Paris Fashions for November. Source the 1851 Illustrated London News. [Click on image to enlarge it.]
Commentary accompanying the illustration
The predominant taste of the day is that of rich stuffs; and the preceding year’s patterns, remarkable for their simplicity, are not sufficient for the gorgeous taste of this year. Older patterns are successfully imitated; and this, added to the fulness of the skirts, almost reminding one of the hoops of last century, completes the revivalism of ancient costume. The materials are lampas, gros de Tours, and figured satins.
Among the handsomest dresses which we have noticed in the shops is a marone satin dress to be trimmed with four flounces. The difference from last year is in the number of flounces: this year it is four instead of three, with which ladies were content last season. These flounces are edged with a strip of plaid velvet, woven with the stuff. Should the flounces not be made use of, the same strips would present themselves, four in number, on a plain but very fall skirt. These stuffs are intended for high dresses; and the plaid strips are so arranged, that sufficient is found to trim the body, the small skirts, and sleeves. Another stuff, reps, bears the same ornament, and can be found of all the shades in vogue, the strips being varied according to the shade of the ground. A gros bleu satin, for the front of the dress, has a very rich velvet pattern, same shade, apron-shaped; and edgings of the same pattern are formed in the stuff for trimming the body and sleeves. These dresses, which, a few years back, were only intended for soiries, are now worn for visiting and the promenade. The gros de Tours stuffs are remarkable for their richness, and the fulness of the folds; also by the variety of patterns, such as detached bouquets with a thousand varied hues, and wreaths blooming with all the vivacity of natural flowers. Next to these three magniflcent stuffs, which will take the lead in fashion, there are also taffetas, and velours de la Reine, or Queen's velvet, which is plain. Silk and woollen popeline is both worn plain or plaided. There is also a new kind of popeline, called double-ribbed; for the woof really has that effect. At present, we know nothing new in merino stuffs, which are all plain: still, we should mention a novelty in this texture. There are merinos with running patterns, spots, or losenges ; and with stripes, for the front of the dress; these stuffs, however, can be used only for dressing-gowns. Valencias are also fashionable for morning dresses. Bonnets have not altered their shape generally as yet, with the exception of this innovation: the crowns are plain capote-shaped; the stuff alone forming the crown, and preserving all its suppleness.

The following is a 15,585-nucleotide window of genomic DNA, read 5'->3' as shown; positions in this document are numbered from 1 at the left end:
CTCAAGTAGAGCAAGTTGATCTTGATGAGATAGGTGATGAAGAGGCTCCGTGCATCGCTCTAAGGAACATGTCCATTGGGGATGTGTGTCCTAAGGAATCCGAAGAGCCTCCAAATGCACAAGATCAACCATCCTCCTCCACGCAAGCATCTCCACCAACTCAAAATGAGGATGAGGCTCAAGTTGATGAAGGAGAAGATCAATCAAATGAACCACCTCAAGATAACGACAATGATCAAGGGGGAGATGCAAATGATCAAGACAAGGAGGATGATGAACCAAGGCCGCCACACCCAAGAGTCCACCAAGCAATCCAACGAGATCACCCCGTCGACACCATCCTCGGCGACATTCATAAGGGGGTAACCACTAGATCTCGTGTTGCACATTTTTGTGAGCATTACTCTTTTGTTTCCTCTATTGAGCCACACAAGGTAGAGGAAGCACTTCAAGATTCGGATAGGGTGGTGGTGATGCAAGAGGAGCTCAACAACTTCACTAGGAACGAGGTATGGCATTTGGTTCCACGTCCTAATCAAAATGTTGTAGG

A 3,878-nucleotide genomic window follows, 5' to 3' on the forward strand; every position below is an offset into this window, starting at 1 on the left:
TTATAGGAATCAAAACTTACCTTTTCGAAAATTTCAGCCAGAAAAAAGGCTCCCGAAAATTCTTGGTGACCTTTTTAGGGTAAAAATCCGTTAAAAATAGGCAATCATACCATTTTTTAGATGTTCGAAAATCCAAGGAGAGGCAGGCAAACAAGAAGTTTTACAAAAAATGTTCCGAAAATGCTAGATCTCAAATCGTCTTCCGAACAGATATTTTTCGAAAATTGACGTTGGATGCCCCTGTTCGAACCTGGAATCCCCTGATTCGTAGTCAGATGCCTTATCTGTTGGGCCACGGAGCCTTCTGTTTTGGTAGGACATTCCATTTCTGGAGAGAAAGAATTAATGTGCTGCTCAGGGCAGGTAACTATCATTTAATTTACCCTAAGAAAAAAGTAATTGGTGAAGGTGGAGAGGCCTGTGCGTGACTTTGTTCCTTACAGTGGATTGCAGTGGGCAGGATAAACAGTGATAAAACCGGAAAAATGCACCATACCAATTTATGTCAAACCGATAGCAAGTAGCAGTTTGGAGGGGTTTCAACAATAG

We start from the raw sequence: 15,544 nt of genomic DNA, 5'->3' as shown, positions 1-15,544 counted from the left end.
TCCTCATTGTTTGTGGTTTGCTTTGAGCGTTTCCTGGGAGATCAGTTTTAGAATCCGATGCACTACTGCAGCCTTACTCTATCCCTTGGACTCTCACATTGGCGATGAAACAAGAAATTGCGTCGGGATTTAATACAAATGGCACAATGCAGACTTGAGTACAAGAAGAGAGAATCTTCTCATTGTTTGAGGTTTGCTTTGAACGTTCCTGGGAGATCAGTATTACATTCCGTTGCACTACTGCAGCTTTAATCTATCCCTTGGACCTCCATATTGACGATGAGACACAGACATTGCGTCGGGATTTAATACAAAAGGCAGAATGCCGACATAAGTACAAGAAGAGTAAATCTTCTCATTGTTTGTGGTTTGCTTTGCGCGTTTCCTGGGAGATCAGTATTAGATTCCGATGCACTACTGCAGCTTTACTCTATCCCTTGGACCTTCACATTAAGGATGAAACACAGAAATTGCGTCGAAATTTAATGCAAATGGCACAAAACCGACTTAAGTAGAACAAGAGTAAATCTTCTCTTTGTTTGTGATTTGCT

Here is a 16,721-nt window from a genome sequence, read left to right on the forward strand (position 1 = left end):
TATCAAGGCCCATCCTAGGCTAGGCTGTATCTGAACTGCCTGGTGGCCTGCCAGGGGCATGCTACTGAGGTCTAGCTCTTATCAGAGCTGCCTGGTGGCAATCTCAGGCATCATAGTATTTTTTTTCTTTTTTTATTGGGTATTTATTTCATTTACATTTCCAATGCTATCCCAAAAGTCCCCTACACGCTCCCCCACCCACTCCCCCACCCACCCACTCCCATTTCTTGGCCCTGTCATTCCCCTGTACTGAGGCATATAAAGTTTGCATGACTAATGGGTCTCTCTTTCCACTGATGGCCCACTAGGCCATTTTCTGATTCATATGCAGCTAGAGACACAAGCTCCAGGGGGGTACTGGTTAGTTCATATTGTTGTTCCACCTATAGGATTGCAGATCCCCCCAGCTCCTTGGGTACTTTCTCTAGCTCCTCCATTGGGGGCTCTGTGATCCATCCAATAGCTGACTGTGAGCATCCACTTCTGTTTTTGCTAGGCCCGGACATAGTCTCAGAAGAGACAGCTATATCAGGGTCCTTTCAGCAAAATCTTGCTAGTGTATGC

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"Fashions for November." Illustrated London News (1 November 1851): 540.
Last modified 28 November 2015